Dharma Wheel

A Buddhist discussion forum on Mahayana and Vajrayana Buddhism
It is currently Mon Dec 22, 2014 3:57 pm

All times are UTC [ DST ]


Forum rules


Please click here to view the forum rules



Post new topic Reply to topic  [ 212 posts ]  Go to page Previous  1, 2, 3, 4, 5, 6 ... 11  Next
Author Message
PostPosted: Tue Nov 29, 2011 5:31 pm 
Offline
User avatar

Joined: Mon Jun 14, 2010 11:49 pm
Posts: 2808
Location: Bay Area, CA, USA
RichardLinde wrote:
conebeckham wrote:
Perhaps, but that person is not a Buddha.


I think you are assuming that literally all concepts inherently contain an error, but there's no reason this need be the case. For example, there's no reason that a scientist, with all manner of concepts, can't be a Buddha.

If you want to define the word "concept" to mean something that is necessarily flawed, then that's fine, but I won't be joining you, since the word is far too useful to discard. Likewise with all other words in the language.

If you want to say that "concepts" are necessarily flawed then you will also have to say that every other word in the language necessarily always refers to something that is inherently flawed.

Then you will have to tell the Buddha off for every single word he uses.


It's not that concepts are flawed, Kevin....it's that a sentient being who thinks is not a Buddha.

_________________
May any merit generated by on-line discussion
Be dedicated to the Ultimate Benefit of All Sentient Beings.


Top
 Profile  
 
PostPosted: Tue Nov 29, 2011 5:34 pm 
Offline

Joined: Sun Nov 27, 2011 6:35 pm
Posts: 51
Namdrol wrote:
RichardLinde wrote:
Namdrol wrote:
If Buddhas appear to have concepts, that appearance comes from our concepts.


There is only a problem with "concepts" if we define a "concept" to be the projection of inherent existence onto things.


But that is not how a vikalpa (rnam par rtog pa) is defined.


According to this web page vikalpa is "an activity of the deluded and unenlightened mind". This means projecting inherent existence onto things, since that's precisely what makes a mind unenlightened. According to Yogācāra, "it sets up a false dualistic split that is imposed upon reality", which is exactly the effect of projecting inherent existence onto things.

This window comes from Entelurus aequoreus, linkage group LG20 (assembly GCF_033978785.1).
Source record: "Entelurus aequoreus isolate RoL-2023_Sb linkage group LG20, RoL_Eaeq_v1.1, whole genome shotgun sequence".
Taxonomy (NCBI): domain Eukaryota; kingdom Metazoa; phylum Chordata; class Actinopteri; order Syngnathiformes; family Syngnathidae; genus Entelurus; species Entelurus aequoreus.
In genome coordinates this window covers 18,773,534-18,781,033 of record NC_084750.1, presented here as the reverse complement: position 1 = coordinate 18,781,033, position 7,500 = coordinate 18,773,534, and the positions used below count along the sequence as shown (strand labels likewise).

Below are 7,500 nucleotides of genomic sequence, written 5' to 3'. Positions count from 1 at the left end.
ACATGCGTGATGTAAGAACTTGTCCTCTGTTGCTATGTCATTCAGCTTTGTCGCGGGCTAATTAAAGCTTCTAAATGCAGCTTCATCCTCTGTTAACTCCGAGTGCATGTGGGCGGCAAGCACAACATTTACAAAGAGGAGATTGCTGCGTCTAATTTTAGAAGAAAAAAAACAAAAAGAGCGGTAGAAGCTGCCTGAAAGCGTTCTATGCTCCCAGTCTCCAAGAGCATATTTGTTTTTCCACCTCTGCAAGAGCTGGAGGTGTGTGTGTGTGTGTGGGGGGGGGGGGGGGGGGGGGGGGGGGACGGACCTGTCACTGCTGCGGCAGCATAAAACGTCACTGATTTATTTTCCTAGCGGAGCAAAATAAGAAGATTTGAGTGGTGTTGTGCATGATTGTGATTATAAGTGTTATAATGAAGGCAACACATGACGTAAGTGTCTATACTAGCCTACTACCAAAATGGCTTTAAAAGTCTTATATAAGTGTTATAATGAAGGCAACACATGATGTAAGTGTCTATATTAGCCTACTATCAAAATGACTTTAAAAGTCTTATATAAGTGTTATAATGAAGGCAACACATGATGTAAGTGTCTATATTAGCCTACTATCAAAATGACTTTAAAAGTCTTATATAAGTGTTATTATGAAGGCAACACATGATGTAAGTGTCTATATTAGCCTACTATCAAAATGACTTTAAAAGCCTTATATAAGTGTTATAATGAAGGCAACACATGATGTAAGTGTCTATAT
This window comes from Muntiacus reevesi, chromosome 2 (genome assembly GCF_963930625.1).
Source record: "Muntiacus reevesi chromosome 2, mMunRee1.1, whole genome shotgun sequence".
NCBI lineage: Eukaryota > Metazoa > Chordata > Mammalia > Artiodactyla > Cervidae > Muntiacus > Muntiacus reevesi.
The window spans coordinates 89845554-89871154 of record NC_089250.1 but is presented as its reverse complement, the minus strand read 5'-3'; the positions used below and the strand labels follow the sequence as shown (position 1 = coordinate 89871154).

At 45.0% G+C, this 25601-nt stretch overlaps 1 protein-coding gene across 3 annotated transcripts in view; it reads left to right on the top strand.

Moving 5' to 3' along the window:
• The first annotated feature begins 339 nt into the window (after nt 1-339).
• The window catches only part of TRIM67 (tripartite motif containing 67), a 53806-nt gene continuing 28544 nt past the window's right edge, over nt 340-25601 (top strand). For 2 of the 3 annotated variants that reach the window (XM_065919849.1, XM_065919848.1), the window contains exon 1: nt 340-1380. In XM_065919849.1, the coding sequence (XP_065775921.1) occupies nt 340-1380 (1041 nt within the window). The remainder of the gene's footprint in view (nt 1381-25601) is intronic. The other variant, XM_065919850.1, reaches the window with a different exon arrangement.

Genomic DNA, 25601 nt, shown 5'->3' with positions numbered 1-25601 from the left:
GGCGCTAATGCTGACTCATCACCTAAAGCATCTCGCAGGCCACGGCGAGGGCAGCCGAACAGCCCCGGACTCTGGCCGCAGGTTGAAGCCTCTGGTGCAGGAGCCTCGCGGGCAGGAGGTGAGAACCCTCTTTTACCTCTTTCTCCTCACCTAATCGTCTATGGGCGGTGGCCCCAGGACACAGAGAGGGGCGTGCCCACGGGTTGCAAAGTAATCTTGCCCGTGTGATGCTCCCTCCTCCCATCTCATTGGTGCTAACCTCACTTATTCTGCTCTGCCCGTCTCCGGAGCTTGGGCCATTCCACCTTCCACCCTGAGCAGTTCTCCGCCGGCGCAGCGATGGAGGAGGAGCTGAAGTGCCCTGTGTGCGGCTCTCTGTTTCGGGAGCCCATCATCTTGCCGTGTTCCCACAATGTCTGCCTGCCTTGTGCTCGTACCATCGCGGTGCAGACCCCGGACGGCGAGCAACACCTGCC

So, according to that web page, at least, vikalpa is defined to be the projection of inherent existence onto things.


Last edited by RichardLinde on Tue Nov 29, 2011 5:44 pm, edited 1 time in total.

Top
 Profile  
 
PostPosted: Tue Nov 29, 2011 5:42 pm 
Offline

Joined: Sun Nov 27, 2011 6:35 pm
Posts: 51
conebeckham wrote:
a sentient being who thinks is not a Buddha.


What is your definition of "sentient being"?

If a "sentient being" is a being who has senses - which is the normal definition - then Buddhas are most definitely sentient beings, since they appear to have senses. Likewise, Buddhas think because they appear to think. So Buddhas are sentient beings who think.

The only way to get around this would be to completely redefine the words "sentient being" and "think", which I don't believe would be at all useful or practical.


Top
 Profile  
 
PostPosted: Tue Nov 29, 2011 5:43 pm 
Offline

Joined: Sat Sep 10, 2011 1:36 am
Posts: 533
I think Buddhas lack a mind wind, or maybe its completely still.


Top
 Profile  
 
PostPosted: Tue Nov 29, 2011 5:54 pm 
Offline

Joined: Sun Nov 27, 2011 6:35 pm
Posts: 51
alwayson wrote:
I think Buddhas lack a mind wind, or maybe its completely still.


Yes, I like your expression. I would say that the mind of a Buddha, so far as its power and variation is concerned, is like the storm of the giant red spot on Jupiter, but is entirely silent.


Top
 Profile  
 
PostPosted: Tue Nov 29, 2011 5:58 pm 
Offline
User avatar

Joined: Mon Jun 14, 2010 11:49 pm
Posts: 2808
Location: Bay Area, CA, USA
the silent storm on Jupiter, eh, Kevin?
:alien:

You don't know what Alwayson means by the "stilling of the wind."

_________________
May any merit generated by on-line discussion
Be dedicated to the Ultimate Benefit of All Sentient Beings.